Mon Health System and Arts Monongahela team up to brighten visitors’ stays.

In an effort to help patients and visitors ease feelings of stress and anxiety, Mon Health Medical Center has transformed its main entrance. No longer just a conventional hospital lobby, it has become an expertly curated art gallery, the product of a partnership between the hospital and Arts Mon. The partnership provides space for working artists to display their works and aims to lift the spirits of patients and visitors walking through the hospital’s front doors.

“Beth Keener-Flanery, the executive director of Arts Monongahela, was contemplating this concept of a gallery without walls and was looking for a place to pilot it,” says Aimee Harris, the director of volunteer services at Mon Health. “And I thought, we’ve got a great display space here—plus, we’re community-based, so we are always looking for ways to partner with other organizations, especially nonprofits.”

The concept came to life in October 2019 with the first exhibition: Just What the Doctor Ordered, sponsored by MVB Bank. The exhibitions will rotate quarterly, Keener-Flanery says, and will display the works of local and nationally recognized artists as well as pieces borrowed from the Monongalia Arts Center.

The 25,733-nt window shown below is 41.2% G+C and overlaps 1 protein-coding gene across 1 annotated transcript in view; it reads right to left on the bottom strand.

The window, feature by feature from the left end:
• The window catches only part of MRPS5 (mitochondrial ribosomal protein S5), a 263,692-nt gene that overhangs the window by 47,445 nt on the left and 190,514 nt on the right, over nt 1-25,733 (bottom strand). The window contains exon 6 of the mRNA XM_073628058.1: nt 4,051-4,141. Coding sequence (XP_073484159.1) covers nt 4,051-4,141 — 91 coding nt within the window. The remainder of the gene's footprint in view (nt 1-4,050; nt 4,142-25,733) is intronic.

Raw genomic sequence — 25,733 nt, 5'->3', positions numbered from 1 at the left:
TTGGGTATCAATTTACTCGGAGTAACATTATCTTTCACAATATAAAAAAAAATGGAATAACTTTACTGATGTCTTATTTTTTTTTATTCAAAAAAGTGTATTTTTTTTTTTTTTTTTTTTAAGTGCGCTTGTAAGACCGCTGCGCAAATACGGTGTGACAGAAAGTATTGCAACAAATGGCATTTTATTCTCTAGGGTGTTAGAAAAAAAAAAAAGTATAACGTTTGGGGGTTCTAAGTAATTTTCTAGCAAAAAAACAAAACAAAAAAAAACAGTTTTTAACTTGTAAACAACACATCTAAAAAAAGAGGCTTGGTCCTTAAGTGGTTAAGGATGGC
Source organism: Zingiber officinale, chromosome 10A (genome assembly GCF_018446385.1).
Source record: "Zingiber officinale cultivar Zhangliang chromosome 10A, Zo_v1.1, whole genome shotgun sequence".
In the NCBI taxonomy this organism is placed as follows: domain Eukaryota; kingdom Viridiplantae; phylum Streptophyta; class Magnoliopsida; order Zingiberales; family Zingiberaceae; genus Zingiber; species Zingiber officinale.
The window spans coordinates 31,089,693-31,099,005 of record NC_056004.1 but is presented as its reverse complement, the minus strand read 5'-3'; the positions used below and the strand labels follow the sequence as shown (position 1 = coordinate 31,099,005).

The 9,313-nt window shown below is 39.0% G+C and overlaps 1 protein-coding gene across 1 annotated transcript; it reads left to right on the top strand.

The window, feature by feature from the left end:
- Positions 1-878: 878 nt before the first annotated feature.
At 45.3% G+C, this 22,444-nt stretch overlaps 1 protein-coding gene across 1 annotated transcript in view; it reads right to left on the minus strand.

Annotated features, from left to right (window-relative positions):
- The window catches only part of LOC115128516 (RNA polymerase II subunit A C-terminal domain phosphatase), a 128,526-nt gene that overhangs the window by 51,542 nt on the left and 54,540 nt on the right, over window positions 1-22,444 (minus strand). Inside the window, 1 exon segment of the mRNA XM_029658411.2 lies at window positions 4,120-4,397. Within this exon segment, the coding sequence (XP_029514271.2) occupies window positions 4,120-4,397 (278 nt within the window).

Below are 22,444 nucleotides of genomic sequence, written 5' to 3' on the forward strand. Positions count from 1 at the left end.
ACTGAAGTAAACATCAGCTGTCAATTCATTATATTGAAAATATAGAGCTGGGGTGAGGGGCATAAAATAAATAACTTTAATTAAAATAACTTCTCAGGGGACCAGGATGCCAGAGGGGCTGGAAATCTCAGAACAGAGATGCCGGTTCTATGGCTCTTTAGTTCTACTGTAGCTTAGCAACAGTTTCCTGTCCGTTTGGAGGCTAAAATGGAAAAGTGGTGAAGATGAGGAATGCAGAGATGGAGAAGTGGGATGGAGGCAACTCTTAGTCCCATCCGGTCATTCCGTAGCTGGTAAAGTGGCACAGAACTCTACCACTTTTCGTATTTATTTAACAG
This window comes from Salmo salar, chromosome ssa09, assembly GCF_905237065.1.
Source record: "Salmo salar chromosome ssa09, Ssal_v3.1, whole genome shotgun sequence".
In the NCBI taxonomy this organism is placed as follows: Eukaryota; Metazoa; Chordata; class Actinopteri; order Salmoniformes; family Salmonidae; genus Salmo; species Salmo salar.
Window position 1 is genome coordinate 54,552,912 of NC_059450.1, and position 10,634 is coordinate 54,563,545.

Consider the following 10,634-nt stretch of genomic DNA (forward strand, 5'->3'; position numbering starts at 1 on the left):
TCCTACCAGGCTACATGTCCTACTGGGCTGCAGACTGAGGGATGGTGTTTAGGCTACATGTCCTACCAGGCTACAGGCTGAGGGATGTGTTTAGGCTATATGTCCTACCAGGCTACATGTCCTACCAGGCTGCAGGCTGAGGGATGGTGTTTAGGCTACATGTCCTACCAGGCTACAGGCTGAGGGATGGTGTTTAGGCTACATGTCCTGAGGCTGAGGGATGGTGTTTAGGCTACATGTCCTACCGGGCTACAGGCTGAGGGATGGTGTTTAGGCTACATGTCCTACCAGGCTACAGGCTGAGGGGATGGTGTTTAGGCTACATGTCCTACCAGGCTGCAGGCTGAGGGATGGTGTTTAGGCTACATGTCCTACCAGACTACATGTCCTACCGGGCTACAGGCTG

The current exhibition, sponsored by the Mon Health marketing department, is called 3/6: Shape, Color, Texture. “The elements of art and design are line, shape, space, value, color, and texture,” says Keener Flanery, who curates the exhibitions. “These elements are evident in each of the works on display. But we are focused on three of the six for this particular exhibition: shape, color, and texture. We wanted to share work that was uplifting, engaging, and colorful.”

The artwork ranges in nature from photographs and paintings to sculptures and beyond and is displayed primarily in the hospital’s lobby and on the second-floor catwalk above the registration desk.

Although a hospital may seem like an unconventional place for an art gallery, Keener-Flanery says it perfectly fulfills art’s purpose of providing its viewers with an escape. “Art really is for the people, so we should put it where they are so they can see it and respond,” she says. Not only that, but the presence of art has also been linked to a greater sense of well-being among those who are exposed to it.

“There’s a great deal of research about how and why art in health facilities brings healing elements to more than just those patients who have to be there for their stays, but also to their families,” says Keener-Flanery. “It creates a way for them to be able to get away for a moment and step out of that stress.”

Employees at Mon Health also benefit from the lobby’s makeover, says Harris. “It’s fun to see employees gather in groups at one piece or another, having discussions about what they’re looking at,” she says. “This can be a high-stress place to work, so it’s a good way for the staff to decompress, too.”

All of the works on display at Mon Health Medical Center are for sale through Arts Mon. Those interested in sponsoring an exhibition or purchasing a piece of art can contact Keener Flanery at

written by Kaylyn Christopher

image courtesy of Emily Gallagher/Mon Health Systems

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